Today I found myself at the Hot/Salad Bar at the DeKalb Farmers Market in Atlanta. Deciding upon a take-out serving of their chicken and wild rice soup, I leaned in and picked up the serving ladle, depositing the first spoonful of soup into my serving cup.
I did that again. Then, on the third round, I found that I had too much soup in the spoon. Instead of pouring some back, I poured it IN – to my cup – creating a mound of chicken pieces above the cupline.
I picked up a lid and placed it on top of “Poultry Peak”; then, from that moment on, everything changed. For the next twenty feet, until I reached the cashier, that soup dripped onto the floor. I held the dripping cup in my hand, while I fished into my purse for the cash to pay for the soup.
Because this was a TAKE-OUT plan, NOT an eat-in plan, I dripped my way over to the wrap-up station to prepare the food for at-home use when, I realized I would have to eat some of it first in order to get the lid to fit.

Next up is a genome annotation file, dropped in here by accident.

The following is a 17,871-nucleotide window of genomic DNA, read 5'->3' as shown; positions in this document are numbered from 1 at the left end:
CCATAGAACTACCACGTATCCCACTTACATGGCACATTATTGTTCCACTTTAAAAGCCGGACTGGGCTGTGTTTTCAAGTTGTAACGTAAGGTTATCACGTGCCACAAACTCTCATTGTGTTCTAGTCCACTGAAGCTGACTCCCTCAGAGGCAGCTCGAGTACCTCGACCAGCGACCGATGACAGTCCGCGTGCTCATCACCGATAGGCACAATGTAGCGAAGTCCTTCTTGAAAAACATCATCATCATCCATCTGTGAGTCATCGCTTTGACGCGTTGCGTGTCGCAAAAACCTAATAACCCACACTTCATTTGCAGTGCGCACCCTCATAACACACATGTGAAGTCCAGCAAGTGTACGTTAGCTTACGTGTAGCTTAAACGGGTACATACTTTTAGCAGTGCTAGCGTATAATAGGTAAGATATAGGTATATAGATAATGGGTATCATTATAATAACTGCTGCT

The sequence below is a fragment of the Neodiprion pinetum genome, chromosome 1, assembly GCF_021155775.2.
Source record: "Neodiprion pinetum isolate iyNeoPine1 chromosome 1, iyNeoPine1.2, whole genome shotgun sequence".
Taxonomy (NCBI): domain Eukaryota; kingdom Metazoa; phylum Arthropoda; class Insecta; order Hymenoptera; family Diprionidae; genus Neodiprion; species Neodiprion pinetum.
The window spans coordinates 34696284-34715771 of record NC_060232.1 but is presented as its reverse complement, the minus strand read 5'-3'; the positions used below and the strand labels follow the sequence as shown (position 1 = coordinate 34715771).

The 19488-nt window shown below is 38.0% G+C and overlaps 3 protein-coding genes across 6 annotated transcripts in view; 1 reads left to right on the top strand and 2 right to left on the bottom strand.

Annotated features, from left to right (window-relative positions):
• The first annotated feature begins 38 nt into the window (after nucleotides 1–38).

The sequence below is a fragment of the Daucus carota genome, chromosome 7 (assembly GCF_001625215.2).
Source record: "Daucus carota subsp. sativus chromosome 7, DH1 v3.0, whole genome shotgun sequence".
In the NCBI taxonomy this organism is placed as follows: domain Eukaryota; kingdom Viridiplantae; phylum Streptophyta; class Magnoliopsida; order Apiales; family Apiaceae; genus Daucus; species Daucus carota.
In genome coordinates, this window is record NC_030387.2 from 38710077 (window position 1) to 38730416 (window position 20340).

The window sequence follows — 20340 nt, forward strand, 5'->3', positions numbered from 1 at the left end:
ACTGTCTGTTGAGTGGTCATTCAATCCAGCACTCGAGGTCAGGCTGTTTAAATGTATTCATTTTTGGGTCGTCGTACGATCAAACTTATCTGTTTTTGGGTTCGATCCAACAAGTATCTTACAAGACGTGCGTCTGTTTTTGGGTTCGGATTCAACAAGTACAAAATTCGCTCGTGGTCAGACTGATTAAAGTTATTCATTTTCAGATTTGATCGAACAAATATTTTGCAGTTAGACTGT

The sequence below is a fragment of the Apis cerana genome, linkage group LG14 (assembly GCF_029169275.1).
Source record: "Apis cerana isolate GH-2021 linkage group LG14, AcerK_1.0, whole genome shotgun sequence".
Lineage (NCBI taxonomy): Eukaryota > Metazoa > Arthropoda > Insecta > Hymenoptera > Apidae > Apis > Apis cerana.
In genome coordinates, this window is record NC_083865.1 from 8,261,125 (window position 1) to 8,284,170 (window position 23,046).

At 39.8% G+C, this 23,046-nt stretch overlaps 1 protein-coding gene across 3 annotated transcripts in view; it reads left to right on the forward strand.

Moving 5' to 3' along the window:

This annoyed me, because I wasn’t even hungry. Nevertheless, I transported the soup over to my table – dripping all the way.
I sat down and, even though I chipped my way gently into “Poultry Peak” with my spoon, more liquid seeped out the sides and, before I knew it, my tabletop looked like a two-year old had taken up residency.
This bowl of soup, which was supposed to be a convenience, had quickly turned into a liability. The more I had to tend to it, the more aggravated I became.
How had everything gone so wrong? Here I was: eating when I wasn’t hungry; making a mess on the table-top, piling up and wasting napkins to clean up the mess, messing up the dining area, messing up the serving line. On top of everything else, I was annoyed at myself.
Answer: I knew -in advance – that the third spoonful of soup would cause an avalanche, but I did it anyway. I’d wanted to win by getting my “money’s worth”. Instead, I lost.
I lost time. I lost patience. I wasted commodities and I ate when I wasn’t hungry. Most important, I’d left behind a mess for other people to clean up.
By the time I got that soup home, I didn’t even want to look at it anymore, let alone eat it.
We all do things like this everyday – knowing that the outcome of our actions won’t turn out well, but going ahead and taking the action, anyway.
Greed. Hate. Delusion. These are the three basic tenets which Buddhist philosophy informs us will trip us up every time.
Today I had a relatively gentle reminder of a very big lesson.
Provided, of course, that some old lady didn’t trip on my trail of greed, fall down and break her hip and is on her way to the emergency room right now.